They are obtuse, deliberately so. And in such cases there’s really no point arguing, they are best ignored.

However, I decided to break that silence today because of an article written by Ms Adichie where she made a distinction between her brand of feminism and that of Beyonce’s.  Something along the lines of my milkshake is better than yours.

Ms Adichie didn’t exactly say that Beyonce is not a feminist, she just tried to explain how their feminism differ.

These two articles have one thing in common. They are prescriptive. They are telling you the brand of feminism you should buy into especially if you’re looking to gain their approval.

While Ms Aribisala who is a self proclaimed non-feminist seem to be saying ‘if you must be feminist, follow ye the people mentioned herewith’, Ms Adichie seem to be saying ‘mine is different from hers!’

What these women forget is that feminism is about self actualization, it’s a movement that seeks to ensure that all peoples are provided a level playing field irrespective of gender, race, class,  sexual identity or orientation.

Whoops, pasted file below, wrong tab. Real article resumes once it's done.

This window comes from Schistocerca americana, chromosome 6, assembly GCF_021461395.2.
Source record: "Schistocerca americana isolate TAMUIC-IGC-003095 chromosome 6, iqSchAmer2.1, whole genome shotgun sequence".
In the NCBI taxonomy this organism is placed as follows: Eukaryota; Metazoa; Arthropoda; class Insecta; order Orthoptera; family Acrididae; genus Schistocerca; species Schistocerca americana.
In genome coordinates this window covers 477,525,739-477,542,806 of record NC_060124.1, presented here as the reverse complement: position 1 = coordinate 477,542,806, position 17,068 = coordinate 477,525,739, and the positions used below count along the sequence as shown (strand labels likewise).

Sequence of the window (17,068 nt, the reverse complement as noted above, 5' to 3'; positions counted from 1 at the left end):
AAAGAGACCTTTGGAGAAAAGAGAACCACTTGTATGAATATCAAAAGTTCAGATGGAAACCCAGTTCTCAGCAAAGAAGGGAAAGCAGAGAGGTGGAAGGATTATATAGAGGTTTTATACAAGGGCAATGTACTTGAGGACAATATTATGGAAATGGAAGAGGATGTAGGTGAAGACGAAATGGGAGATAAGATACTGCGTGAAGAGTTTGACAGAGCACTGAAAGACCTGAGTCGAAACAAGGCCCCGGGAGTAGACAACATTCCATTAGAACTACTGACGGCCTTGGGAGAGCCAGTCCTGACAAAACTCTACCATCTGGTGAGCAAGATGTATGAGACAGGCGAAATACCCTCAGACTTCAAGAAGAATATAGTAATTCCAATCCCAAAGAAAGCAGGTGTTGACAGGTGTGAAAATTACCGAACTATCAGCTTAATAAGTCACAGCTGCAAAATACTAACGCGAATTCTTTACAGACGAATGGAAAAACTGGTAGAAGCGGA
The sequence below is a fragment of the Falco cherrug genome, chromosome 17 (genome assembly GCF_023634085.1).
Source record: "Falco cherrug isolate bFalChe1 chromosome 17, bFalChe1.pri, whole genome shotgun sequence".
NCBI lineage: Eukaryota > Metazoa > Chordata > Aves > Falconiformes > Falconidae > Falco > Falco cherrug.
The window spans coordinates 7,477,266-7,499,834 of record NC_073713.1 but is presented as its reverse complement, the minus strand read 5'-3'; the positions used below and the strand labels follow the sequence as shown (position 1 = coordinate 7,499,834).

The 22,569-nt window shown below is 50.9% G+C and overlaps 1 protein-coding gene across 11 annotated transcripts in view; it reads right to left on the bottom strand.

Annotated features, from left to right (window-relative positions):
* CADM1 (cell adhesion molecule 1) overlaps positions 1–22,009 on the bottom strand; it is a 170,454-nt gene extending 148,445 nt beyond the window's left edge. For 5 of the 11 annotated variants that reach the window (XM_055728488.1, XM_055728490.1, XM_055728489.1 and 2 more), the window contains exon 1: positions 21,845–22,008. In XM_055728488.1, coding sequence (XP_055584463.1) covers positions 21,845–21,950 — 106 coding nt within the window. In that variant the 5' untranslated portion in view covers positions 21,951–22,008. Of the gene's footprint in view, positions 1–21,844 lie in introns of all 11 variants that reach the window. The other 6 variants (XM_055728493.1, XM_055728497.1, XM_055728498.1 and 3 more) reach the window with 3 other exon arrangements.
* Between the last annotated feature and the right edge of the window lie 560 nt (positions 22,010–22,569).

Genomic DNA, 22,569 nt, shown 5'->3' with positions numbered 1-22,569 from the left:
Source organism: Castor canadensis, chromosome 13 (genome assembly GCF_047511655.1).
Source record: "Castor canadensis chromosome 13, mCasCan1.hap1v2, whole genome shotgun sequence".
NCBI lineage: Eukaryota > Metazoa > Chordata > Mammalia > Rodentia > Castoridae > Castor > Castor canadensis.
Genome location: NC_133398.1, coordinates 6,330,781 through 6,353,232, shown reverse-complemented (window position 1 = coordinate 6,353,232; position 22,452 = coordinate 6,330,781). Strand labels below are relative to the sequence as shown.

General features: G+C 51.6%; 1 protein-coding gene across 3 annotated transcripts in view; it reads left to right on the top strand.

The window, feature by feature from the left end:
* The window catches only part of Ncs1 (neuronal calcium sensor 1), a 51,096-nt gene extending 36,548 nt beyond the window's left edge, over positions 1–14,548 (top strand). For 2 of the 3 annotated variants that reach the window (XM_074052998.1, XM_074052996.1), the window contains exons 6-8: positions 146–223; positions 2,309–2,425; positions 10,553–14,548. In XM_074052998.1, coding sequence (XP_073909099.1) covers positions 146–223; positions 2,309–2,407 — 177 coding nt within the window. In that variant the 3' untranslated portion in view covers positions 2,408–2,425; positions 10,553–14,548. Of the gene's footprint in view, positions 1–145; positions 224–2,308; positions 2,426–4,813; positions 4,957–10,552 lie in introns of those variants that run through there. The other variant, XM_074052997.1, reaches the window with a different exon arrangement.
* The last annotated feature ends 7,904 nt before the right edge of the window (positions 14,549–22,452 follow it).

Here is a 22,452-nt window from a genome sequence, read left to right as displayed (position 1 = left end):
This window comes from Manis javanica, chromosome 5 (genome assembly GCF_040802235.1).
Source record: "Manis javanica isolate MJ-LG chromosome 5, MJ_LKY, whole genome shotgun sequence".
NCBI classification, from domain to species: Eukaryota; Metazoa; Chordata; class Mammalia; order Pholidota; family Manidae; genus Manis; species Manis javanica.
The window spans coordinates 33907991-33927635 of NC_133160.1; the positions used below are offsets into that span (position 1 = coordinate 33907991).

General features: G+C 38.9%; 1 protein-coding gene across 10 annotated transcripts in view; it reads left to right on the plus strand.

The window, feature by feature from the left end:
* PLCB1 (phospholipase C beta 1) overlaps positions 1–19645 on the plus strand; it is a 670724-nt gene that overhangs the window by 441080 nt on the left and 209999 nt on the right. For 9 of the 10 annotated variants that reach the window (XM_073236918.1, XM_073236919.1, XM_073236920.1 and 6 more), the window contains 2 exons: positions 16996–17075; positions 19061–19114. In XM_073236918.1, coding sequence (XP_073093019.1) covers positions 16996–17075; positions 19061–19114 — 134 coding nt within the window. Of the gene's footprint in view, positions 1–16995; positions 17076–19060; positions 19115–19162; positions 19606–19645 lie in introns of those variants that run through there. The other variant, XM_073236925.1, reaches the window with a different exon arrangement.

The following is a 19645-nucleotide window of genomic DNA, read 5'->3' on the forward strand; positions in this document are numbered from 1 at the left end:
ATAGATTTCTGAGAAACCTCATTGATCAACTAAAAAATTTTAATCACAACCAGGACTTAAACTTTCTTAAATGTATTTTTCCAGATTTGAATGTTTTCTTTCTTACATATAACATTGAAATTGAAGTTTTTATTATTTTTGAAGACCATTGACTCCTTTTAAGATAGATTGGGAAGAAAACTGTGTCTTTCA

It stands to reason that people should be encouraged to dig deeper into this ideology, but more importantly stay true to themselves.

The danger of prescriptive feminism is that a lot of people will be left behind, the voices we are seeking to amplify silenced because they are not ‘our kind’ of feminist, dangerously mimicking the society we are trying to change.

Feminism is not young in Nigeria and there is no such thing as new feminists, we are just building upon the platforms of our ancestors. We are not neophytes, we are standing on the back of giants Flora Nwapa, Funmilayo Ransome Kuti, Queen Amina of Zauzau, we are furthering the activism of the Aba women who protested against taxes under colonial rule.
We are queer, straight, Christian, atheist, Muslims, we are home makers, stay-at-home moms, bankers, artists, musicians, writers, doctors, engineers, we are anything we say we are…

We are here to stay…

We don’t need your approval!